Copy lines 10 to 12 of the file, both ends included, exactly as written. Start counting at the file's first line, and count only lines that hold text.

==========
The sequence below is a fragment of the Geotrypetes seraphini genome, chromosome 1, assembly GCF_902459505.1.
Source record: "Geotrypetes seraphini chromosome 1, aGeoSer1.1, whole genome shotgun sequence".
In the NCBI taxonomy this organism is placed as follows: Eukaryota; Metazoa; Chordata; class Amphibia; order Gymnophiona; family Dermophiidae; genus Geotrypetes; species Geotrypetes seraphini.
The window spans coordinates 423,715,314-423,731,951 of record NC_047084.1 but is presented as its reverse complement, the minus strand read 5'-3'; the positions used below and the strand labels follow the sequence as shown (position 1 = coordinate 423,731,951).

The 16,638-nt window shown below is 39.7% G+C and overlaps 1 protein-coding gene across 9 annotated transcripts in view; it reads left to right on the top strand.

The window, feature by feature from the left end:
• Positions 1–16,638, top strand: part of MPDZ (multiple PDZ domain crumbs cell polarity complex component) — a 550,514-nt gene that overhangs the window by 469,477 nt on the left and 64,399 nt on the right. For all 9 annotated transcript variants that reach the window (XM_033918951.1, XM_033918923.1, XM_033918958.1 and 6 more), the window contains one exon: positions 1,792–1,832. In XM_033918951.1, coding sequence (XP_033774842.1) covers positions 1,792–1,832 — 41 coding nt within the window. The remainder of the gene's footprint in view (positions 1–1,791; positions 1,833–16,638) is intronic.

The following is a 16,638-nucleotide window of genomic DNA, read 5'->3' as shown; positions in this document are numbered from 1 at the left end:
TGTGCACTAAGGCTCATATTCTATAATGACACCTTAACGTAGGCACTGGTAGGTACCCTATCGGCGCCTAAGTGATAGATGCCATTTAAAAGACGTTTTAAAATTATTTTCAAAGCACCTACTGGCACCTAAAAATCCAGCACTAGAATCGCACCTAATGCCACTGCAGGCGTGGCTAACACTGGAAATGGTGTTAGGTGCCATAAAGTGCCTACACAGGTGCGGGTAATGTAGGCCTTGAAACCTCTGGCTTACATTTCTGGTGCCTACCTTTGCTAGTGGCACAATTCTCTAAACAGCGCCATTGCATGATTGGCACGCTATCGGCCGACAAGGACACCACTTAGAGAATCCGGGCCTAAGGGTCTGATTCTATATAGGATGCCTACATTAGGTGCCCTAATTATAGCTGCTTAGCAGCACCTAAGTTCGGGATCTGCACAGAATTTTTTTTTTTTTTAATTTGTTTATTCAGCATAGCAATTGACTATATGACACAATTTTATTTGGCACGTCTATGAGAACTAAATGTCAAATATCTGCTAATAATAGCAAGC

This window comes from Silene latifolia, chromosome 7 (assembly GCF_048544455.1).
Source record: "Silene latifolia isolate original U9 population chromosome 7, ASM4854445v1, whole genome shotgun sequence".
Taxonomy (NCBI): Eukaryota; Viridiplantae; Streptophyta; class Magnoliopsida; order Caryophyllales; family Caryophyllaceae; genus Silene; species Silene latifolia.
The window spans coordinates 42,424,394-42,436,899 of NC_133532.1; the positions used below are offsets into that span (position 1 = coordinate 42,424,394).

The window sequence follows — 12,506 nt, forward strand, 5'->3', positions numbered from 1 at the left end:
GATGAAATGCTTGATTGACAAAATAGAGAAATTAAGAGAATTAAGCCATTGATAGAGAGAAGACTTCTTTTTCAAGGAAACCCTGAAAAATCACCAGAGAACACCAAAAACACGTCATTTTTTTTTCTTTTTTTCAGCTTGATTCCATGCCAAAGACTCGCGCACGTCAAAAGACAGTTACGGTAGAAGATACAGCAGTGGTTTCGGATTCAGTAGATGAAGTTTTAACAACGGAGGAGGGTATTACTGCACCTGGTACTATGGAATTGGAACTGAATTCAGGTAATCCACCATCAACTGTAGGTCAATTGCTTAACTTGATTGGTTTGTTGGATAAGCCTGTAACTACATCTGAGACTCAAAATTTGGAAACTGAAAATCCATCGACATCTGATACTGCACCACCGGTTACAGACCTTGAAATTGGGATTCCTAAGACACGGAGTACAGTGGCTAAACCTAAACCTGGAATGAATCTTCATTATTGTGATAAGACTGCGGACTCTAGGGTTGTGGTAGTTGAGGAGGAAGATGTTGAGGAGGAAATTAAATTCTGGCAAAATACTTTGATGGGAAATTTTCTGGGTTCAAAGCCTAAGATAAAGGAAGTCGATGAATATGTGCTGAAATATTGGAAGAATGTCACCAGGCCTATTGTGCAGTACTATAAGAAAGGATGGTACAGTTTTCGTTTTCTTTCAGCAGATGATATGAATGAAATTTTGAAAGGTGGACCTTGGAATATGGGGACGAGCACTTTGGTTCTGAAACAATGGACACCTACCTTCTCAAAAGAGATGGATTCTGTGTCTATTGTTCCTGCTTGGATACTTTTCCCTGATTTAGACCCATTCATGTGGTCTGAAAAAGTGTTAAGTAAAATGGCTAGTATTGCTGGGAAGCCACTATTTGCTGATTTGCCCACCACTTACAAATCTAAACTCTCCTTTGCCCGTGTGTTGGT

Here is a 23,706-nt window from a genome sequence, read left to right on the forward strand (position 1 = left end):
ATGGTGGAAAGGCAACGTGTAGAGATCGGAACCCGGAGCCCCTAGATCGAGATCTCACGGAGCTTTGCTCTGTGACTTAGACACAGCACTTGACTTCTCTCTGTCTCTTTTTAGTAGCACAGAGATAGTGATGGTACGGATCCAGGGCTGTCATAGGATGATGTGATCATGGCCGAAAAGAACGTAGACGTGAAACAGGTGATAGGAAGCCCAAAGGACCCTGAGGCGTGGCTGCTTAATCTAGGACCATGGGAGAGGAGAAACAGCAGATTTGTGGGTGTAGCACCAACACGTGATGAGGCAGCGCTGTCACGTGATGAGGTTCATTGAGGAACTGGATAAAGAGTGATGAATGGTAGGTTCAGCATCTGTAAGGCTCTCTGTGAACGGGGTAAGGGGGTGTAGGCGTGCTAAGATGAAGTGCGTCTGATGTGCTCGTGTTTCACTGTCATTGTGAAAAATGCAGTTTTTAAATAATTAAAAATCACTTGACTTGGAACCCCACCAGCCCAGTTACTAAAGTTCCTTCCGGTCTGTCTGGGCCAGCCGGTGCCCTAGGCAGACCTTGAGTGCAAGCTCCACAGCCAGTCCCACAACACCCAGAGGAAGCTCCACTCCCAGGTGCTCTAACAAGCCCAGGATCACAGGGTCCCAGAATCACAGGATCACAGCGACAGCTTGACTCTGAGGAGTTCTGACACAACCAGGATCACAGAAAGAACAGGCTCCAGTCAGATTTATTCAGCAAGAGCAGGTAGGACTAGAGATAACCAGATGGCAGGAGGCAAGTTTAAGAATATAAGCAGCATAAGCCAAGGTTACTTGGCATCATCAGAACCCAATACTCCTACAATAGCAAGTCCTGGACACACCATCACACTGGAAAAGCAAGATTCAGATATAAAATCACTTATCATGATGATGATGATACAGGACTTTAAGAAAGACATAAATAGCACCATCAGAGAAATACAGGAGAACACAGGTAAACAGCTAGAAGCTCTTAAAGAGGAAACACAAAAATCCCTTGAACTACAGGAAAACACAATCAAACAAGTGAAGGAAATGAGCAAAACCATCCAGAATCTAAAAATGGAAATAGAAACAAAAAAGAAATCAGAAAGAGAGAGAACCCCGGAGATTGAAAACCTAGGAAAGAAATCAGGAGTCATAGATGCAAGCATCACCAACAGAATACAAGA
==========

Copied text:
This window comes from Silene latifolia, chromosome 7 (assembly GCF_048544455.1).
Source record: "Silene latifolia isolate original U9 population chromosome 7, ASM4854445v1, whole genome shotgun sequence".
Taxonomy (NCBI): Eukaryota; Viridiplantae; Streptophyta; class Magnoliopsida; order Caryophyllales; family Caryophyllaceae; genus Silene; species Silene latifolia.